PAYVISION denies any wrongdoings

As of November 9, 2020, PAYVISION filed its reply to the court (Document 103-2), confirming that PAYVISION only does business in Europe under Dutch law and complies with all Brand rules.

  1. The Chief Risk Officer of PAYVISION Maria Alida Johana Ruijters – Terprstra confirmed that PAYVISIONB.V.. has never sold or distributed any products or services into the State of Nevada, mainly arguing that the Nevada Court lacks jurisdiction over PAYVISION.
  2. In the court documents provided by PAYVISION, it gets pretty clear that PAYVISION has had a close relationship with T1 Payments and itsU.K.. shell companies for many years. PAYVISION tries to prove its claims with an excerpt of its internal documents showing the British T1 payment companies as customers. PAYVISION did not explain why all the transactions shown on these internal documents in Europe are denominated in USD.

 

[1] Case 2:20-cv-01405-JCM-VCF United State District Court: T1 Payments LLC, Nevada vs BEYOND WEALTH PTE LLC, UTAH and PAYVISIONB.B.. a Dutch limited company as Counterclaim-Defendants. Fraudulent business practices dated 08/24/20

[2] Case 2: 16-cv-00739-JAD-PAL United State District Court: Atlantic Pacific Processing Systems INC vs Dermarketive (and T1 Payments LLC, Nevada)

[3] Beyond Wealth is a company that sells various products through the multilevel marketing model (“MLM”).

[4] Sometimes, Acquirers may contract with third-party organizations to provide processing related services (referred to in the Mastercard rules and hereafter as “Program Services”) to merchants under the acquirers’ sponsorship with the Cards Associations (such third party organizations ere referred to in the Visa rules as “Third-party Agents” and in the Mastercard rules and hereafter as “service providers”). A Service Provider may perform only the type of Program Service it is registered to conduct and must be registered with the Cards Association before an acquirer or merchant may use its services (see, e.g. Mastercard Rule 7.2 (The Program and Performance of Program Service).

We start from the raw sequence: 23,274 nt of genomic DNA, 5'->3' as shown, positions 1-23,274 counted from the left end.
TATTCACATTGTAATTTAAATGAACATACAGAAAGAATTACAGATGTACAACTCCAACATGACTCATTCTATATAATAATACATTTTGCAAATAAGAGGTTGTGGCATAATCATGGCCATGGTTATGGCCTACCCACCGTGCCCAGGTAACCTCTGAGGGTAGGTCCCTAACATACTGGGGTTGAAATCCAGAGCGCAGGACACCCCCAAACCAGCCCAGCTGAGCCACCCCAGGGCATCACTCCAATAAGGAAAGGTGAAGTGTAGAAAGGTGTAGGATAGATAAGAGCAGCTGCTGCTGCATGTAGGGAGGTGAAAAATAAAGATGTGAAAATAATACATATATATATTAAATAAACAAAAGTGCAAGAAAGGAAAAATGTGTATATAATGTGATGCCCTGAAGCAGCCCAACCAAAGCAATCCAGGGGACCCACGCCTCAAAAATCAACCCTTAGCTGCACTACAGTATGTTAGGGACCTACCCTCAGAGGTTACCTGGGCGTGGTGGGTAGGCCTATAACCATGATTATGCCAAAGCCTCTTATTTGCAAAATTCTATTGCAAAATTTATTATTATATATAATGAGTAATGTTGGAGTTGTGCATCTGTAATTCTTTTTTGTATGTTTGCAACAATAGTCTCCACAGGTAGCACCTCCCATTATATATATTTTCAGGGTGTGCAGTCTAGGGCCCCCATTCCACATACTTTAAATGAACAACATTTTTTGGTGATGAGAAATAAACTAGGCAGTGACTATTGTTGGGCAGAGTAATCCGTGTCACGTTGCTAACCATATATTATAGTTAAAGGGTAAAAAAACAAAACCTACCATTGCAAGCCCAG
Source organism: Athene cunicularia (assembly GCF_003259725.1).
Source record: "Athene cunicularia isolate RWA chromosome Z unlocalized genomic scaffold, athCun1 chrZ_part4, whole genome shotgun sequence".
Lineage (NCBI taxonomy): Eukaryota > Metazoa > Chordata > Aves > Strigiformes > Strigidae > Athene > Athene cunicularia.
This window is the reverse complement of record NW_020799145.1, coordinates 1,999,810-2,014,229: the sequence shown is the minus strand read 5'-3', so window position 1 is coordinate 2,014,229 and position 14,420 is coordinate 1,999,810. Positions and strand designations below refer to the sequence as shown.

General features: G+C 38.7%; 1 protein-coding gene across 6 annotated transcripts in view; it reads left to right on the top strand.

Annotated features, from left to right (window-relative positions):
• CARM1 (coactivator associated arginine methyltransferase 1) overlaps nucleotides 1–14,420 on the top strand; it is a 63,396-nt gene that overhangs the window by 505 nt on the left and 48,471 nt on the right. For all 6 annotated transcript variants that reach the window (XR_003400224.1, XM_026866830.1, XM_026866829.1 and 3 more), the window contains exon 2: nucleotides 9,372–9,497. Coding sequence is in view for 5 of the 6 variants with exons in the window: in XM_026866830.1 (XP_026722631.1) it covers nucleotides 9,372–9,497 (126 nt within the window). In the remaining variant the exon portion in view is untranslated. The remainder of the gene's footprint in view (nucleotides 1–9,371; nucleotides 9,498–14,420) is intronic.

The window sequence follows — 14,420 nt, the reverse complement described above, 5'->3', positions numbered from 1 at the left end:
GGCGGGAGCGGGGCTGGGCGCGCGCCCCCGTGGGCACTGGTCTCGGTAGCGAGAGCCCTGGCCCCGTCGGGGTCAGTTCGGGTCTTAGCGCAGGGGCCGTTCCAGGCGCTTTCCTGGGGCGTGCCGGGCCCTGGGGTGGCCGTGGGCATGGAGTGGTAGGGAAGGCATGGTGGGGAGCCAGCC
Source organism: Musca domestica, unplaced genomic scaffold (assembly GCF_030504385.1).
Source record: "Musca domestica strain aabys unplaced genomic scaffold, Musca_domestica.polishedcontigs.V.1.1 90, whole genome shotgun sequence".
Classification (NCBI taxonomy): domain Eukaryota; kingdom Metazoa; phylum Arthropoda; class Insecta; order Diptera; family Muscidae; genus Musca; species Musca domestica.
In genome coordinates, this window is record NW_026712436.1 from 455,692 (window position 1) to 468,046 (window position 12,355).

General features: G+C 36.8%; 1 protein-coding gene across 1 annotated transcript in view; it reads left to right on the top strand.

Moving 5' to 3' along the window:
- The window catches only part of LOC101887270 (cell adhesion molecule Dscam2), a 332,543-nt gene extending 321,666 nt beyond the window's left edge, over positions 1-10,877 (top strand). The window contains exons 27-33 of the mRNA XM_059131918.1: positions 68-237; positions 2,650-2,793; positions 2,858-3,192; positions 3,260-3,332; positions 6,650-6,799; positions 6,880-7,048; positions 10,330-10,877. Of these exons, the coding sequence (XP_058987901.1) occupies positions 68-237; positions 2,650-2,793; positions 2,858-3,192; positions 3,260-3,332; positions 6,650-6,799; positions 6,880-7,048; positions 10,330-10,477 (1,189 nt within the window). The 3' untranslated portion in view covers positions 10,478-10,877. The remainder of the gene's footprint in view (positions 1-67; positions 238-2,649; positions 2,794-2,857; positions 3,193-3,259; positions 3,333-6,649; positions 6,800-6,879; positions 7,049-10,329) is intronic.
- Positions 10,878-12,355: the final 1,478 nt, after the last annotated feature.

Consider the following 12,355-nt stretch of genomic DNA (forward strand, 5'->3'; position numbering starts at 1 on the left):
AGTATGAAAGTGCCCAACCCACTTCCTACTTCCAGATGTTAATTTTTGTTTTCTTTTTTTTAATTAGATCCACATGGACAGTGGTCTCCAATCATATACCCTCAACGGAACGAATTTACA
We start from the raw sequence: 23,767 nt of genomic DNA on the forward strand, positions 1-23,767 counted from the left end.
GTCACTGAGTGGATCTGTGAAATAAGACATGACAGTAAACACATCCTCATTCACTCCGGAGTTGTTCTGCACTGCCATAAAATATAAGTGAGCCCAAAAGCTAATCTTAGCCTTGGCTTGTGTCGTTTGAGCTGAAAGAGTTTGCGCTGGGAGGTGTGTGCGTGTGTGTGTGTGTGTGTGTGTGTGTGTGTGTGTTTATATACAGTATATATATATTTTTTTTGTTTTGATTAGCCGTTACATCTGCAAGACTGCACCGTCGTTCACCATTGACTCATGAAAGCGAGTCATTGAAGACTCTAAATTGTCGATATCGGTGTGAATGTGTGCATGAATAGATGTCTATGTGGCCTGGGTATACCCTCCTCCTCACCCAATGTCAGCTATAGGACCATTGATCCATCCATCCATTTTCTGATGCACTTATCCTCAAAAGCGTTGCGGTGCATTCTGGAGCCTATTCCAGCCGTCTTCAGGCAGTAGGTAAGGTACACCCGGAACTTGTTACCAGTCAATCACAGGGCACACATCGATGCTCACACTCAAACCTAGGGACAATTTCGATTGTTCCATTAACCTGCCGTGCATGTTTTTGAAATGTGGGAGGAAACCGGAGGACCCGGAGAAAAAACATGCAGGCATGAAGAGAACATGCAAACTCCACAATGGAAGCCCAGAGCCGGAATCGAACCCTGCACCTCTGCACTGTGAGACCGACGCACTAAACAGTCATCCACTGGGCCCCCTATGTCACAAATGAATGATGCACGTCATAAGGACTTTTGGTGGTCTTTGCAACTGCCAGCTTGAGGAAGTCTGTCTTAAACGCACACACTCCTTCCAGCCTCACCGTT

Mastercard Rule 7.2.1 (Customer Responsibility and Control): The acquirer must at all times be entirely responsible for and must manage, direct and control all aspects of its Program and Program Service performed by Service Providers, and establish and enforce all program management and operating policies per Card Association Rules. An acquirer must not transfer or assign part of its responsibilities or in any way limit its responsibility about any of its Service Providers. An acquirer must conduct meaningful monitoring of its Service Providers to ensure ongoing compliance by its Service providers with Card Associations rules.

A payment facilitator enters into contracts with acquirers to provide payment services to merchants, and it enters into a separate agreement with each merchant to enable payment acceptance. When a cardholder makes a purchase, the merchant routes the transaction data for processing through the payment facilitator’s master merchant account. A payment facilitator enters into contracts with acquirers to provide payment services to merchants, and it enters into a separate agreement with each merchant to enable payment acceptance. When a cardholder makes a purchase, the merchant routes the transaction data for processing through the payment facilitator’s master merchant account.

[5] Compare Companies House register

[6] Processing one company’s transactions through another company’s merchant account. Credit card laundering may involve opening a merchant account through a “straw” company or may also be accomplished by aggregating transactions from other companies and processing them through a single “funnel account” held in the name of the ISO, as happened here. The Department of Treasury’s Financial Crimes Enforcement Network (“FINCEN”) regards such activities as a variation of money laundering.

[7] According to the declaration made by Maria Alida Johanna Ruljters-Terpstra (Filed 11/09/20 in Case 2.20-cv-01405

[8] Public available